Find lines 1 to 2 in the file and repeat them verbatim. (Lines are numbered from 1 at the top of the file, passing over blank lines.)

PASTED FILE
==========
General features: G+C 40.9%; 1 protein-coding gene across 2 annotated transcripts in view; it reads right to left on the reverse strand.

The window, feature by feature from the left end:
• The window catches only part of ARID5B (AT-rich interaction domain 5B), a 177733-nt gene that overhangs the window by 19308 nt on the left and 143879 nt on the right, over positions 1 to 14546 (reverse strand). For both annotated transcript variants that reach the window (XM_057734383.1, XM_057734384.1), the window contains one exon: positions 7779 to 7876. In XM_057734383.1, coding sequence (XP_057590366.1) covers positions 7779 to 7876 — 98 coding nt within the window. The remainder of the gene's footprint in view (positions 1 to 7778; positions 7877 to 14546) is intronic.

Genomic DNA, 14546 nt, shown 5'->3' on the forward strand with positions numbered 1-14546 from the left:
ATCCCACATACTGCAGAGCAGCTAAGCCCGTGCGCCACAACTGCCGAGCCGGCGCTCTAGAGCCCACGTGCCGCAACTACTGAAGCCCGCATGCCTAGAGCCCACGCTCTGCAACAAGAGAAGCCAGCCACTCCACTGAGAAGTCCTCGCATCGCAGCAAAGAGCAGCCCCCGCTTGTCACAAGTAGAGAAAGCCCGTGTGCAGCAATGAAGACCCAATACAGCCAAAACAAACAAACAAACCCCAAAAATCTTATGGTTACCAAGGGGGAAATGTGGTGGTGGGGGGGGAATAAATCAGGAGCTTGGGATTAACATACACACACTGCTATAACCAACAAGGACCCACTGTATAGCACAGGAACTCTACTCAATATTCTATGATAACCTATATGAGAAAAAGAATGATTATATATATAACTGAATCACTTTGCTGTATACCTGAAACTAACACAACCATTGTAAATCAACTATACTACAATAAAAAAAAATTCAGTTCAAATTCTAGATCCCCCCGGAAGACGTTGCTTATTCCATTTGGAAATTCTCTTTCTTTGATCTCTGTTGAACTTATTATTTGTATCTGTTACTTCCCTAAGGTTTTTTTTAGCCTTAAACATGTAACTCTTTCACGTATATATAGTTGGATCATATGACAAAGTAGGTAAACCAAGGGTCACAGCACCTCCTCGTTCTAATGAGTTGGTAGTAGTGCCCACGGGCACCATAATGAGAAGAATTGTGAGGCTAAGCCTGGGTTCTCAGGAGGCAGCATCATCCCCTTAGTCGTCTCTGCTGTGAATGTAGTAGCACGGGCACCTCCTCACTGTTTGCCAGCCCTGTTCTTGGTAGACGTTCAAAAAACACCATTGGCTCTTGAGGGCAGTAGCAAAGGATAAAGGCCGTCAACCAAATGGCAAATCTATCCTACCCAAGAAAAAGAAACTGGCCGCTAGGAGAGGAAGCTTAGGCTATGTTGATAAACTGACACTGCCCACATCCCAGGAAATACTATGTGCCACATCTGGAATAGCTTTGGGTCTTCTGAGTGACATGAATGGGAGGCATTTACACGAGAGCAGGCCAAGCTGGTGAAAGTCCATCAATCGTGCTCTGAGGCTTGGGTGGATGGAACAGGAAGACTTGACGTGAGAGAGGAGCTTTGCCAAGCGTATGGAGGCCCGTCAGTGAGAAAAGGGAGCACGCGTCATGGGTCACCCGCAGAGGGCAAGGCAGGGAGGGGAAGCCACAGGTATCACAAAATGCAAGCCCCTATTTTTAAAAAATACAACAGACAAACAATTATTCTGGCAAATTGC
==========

General features: G+C 40.9%; 1 protein-coding gene across 2 annotated transcripts in view; it reads right to left on the reverse strand.

The window, feature by feature from the left end: